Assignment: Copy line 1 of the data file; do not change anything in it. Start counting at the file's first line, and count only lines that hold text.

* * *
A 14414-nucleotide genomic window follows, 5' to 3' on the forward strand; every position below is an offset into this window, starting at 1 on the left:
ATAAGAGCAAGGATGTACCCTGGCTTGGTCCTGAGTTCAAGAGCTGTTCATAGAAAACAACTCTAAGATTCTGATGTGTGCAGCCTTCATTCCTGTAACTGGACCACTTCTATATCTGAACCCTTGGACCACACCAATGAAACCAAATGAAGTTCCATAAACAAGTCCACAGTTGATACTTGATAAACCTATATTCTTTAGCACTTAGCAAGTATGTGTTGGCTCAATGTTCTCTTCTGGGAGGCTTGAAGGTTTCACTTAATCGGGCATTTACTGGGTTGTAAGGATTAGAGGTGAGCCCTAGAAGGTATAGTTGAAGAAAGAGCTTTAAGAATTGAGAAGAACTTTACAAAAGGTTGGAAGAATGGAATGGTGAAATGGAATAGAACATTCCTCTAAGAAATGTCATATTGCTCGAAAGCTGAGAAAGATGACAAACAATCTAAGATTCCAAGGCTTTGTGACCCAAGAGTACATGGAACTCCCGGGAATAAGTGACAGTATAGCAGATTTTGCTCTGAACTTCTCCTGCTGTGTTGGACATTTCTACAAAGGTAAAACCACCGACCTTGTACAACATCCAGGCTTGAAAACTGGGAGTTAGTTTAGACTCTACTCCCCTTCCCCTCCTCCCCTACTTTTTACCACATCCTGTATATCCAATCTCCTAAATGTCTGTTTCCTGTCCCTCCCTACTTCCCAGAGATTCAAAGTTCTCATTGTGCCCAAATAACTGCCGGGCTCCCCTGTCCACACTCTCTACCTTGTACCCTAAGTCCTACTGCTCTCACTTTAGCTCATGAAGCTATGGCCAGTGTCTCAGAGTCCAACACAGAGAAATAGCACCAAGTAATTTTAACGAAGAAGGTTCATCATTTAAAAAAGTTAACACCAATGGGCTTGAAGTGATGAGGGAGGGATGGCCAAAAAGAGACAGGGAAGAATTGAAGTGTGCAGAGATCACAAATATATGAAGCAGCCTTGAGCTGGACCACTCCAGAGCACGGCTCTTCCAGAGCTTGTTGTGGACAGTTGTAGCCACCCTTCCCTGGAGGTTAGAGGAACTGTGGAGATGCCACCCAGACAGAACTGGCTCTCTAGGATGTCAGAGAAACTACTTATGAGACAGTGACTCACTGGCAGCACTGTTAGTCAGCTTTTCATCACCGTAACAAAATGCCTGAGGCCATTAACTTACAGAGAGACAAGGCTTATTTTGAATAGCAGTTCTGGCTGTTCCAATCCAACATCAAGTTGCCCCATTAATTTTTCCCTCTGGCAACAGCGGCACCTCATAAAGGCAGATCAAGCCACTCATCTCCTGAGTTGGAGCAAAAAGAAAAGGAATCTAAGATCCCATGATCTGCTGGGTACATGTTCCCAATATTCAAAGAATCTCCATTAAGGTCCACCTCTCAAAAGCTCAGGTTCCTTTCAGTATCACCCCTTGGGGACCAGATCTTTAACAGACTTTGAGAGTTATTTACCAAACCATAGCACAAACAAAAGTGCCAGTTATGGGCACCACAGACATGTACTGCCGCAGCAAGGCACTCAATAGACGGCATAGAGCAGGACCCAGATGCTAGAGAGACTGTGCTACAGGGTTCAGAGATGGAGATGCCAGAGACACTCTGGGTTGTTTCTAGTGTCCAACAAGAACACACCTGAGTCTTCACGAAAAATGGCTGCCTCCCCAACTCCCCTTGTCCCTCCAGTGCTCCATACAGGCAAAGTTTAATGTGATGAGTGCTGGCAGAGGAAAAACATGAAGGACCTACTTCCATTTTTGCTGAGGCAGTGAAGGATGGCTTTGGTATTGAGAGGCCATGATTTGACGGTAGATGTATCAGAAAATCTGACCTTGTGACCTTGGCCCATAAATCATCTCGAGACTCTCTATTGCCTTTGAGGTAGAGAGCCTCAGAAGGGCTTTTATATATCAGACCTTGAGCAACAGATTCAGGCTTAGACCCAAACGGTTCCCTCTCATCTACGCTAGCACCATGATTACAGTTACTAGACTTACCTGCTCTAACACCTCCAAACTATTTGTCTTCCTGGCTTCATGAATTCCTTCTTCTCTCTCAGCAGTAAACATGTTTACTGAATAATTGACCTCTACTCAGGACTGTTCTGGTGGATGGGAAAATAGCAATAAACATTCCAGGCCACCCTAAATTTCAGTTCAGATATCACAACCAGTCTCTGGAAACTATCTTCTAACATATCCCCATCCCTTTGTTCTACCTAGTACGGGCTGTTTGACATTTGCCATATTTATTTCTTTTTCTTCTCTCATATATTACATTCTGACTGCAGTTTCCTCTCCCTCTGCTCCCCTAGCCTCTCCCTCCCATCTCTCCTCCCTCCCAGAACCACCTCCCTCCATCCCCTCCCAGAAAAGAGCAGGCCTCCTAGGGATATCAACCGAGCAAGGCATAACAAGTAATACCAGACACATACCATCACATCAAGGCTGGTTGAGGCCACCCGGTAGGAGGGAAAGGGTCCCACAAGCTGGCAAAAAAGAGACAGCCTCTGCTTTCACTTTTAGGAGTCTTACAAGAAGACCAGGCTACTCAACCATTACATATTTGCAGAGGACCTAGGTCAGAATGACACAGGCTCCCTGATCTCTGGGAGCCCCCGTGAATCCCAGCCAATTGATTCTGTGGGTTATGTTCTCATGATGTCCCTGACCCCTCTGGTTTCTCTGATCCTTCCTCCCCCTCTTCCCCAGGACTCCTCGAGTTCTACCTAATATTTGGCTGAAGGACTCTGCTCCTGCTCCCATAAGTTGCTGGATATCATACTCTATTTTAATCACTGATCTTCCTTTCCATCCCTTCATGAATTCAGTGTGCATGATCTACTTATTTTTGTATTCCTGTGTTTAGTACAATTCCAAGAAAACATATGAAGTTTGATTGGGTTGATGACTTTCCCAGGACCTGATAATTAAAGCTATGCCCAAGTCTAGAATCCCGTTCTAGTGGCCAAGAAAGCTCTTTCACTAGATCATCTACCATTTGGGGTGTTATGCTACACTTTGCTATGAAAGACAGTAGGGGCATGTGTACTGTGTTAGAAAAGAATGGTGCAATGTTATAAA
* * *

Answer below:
A 14414-nucleotide genomic window follows, 5' to 3' on the forward strand; every position below is an offset into this window, starting at 1 on the left: